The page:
21 gears!!!! That too on a bicycle!! What for? How do you manage to shift through so many gears? Is the typical reaction of the people curious enough to notice and quiz me about the gear shifter on my bike’s handle bar.
The general opinion is that, this system is a useless additional feature fitted just to raise the price of the cycle.
Many a times I take trouble to explain that one doesn’t have to shift through all 21 gears one after the other (as is the case with motorbike) but choose the gear ratio appropriate to the terrain and the speed desired and that the gear system is very useful.
Here is a little gyan about the number of gears on the bicycle
The 21 gears is actually combination 3x7, where 3 is the number of cogs on the pedal crank and 7 is the number of cogs on the rear wheel. Similarly in 18 gear system there would be 3 front cogs and 6 rear cogs.
That is how a Cyclist has a choice of 21 (18) combinations.
But how does it help the cyclist? One needs to pedal anyway, isn’t it? Questions and more questions follow.
So! Here is an explanation
High gear and low gear numbers
In a 5 gear system numbered 1,2,3,4 and 5 the number 5 is the highest gear position and 1 is the lowest gear position
It is easiest to pedal and pick up from rest when in lowest gear (number 1) and toughest to pedal and pick up from rest when in highest gear (number 5). One shifts from low gear to high gear gradually increasing the speed.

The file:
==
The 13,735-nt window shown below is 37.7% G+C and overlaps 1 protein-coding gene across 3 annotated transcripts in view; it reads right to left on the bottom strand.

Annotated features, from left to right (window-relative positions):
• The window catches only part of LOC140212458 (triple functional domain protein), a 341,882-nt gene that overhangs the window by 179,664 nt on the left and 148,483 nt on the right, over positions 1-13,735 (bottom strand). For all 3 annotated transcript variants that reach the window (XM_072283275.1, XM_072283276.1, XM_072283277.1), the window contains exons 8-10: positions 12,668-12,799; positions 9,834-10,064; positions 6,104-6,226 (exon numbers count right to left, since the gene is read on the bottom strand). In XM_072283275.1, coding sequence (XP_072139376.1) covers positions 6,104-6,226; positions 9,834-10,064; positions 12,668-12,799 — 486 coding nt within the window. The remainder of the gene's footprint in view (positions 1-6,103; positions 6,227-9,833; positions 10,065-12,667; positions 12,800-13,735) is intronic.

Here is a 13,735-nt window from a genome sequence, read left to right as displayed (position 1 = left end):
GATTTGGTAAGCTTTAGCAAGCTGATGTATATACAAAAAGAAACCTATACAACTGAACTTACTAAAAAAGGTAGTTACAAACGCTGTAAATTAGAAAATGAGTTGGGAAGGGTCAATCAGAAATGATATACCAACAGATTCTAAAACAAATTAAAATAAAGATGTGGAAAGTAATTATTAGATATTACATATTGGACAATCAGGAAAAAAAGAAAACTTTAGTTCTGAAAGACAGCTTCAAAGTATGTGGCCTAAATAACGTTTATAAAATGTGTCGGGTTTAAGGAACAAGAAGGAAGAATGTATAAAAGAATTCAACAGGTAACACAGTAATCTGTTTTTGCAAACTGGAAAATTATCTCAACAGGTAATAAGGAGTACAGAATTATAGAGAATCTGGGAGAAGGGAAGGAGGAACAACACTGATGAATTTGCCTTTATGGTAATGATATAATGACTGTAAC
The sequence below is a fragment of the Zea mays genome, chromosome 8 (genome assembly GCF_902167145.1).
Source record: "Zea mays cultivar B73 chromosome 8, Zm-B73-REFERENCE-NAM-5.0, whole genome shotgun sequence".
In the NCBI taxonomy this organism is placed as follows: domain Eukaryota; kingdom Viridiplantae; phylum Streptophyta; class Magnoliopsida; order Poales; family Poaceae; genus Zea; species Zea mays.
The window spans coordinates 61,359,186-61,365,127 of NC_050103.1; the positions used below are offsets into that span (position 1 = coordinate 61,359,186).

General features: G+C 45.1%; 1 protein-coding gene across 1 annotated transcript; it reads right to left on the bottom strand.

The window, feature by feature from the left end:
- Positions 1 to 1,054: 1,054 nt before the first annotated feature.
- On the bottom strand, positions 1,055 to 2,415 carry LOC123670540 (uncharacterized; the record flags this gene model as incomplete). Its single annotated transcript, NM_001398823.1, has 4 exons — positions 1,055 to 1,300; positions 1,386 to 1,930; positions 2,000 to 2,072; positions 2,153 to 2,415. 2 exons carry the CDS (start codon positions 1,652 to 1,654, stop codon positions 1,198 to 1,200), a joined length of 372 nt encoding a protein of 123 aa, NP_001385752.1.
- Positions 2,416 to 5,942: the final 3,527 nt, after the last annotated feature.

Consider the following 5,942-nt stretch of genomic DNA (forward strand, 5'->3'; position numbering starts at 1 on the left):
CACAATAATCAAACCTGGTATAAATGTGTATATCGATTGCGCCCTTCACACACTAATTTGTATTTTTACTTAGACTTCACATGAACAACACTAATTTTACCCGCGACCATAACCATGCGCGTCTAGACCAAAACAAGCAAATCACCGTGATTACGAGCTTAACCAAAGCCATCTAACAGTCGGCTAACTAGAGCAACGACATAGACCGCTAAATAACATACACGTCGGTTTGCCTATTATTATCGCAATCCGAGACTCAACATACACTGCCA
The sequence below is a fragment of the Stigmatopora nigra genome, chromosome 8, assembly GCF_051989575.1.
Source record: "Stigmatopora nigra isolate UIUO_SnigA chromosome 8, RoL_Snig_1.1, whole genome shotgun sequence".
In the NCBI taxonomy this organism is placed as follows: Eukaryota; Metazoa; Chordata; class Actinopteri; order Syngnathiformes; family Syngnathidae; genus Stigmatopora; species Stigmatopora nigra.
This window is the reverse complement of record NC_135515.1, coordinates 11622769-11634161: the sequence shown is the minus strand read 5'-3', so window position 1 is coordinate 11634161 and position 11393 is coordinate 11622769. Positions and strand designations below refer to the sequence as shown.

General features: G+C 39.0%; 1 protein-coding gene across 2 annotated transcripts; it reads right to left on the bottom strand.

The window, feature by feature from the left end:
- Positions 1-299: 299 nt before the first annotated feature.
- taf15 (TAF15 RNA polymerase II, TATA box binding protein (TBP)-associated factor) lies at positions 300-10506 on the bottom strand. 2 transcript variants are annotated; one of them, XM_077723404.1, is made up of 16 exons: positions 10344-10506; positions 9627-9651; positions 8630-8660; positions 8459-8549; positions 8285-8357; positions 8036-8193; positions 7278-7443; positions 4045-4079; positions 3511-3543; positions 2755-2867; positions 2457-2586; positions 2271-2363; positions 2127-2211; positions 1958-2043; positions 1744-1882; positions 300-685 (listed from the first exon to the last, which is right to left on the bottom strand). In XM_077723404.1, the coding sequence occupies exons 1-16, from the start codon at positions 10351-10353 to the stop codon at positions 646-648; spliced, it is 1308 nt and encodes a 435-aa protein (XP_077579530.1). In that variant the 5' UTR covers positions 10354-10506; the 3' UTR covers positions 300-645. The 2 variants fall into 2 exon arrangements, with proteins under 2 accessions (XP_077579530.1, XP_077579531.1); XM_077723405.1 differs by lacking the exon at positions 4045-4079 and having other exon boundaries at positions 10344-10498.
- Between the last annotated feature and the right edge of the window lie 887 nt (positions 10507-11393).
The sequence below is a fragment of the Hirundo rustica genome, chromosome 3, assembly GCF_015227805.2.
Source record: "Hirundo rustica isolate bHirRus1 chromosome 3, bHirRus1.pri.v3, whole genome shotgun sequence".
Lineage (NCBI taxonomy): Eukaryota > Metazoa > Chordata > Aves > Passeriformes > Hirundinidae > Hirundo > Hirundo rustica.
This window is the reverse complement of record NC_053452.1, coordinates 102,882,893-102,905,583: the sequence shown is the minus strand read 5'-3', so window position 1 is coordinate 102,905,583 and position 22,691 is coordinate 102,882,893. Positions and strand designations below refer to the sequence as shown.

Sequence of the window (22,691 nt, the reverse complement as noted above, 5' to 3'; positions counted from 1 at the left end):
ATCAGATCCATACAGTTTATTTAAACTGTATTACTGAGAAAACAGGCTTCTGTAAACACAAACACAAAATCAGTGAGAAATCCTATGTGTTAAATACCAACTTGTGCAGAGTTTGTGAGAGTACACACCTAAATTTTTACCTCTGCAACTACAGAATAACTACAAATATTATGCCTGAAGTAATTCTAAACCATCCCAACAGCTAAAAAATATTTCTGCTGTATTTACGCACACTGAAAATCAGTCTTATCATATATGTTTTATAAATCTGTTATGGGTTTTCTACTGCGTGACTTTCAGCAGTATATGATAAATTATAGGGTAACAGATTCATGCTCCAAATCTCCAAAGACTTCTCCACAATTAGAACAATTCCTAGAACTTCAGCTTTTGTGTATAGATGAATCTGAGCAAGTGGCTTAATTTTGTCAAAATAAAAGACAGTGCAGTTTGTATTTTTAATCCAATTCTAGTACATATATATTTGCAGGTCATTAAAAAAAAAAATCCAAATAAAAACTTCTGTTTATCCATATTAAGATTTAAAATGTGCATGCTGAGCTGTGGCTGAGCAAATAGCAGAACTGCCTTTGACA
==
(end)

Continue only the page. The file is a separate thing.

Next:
Detailed Explanation with little math and a little physics
A cycle has a pair of cogs linked by a chain, one cog is on the pedal crank and the other fitted on the rear wheel.
Consider a cycle with front cog having 32 teeth and the rear cog having 16 teeth
You divide the number of teeth on front cog with that on the rear cog i.e. 32/16 = 2
The ratio 2 indicates that when the front cog completes 1 rotation the rear cog executes 2 rotations
Let us reverse the situation
Now the front cog has 16 teeth and the rear cog has 32 teeth, in this case, the ratio of number of teeth on front cog to that on the rear cog is 16/32 = ½ = 0.5
This means, when the front cog completes 1 rotation the rear cog has executed only half the rotation
Comparing the two cases
2.Front cog executes less number of turns as compared to the rear cog
3.Effort (force) required to push the pedal is higher as compared to case 2
4.Covers larger distance per pedal stroke (Pedal cog at Low RPM)
5.Generates low TORQUE
6. Used when already in motion, to increase the speed.
1. Low gear
2. Front cog executes more number of turns as compared to the rear cog
3. Effort required is half of that in case 1
4. Covers less distance per pedal stroke
(Pedal cog at High RPM)
5. Generates high TORQUE
a. To pick up from rest
b. To ride effortlessly at lower speeds
c. On climbs
d. On rough terrain where motion is at low speeds
A multi speed system provides various combinations of gears to suit the need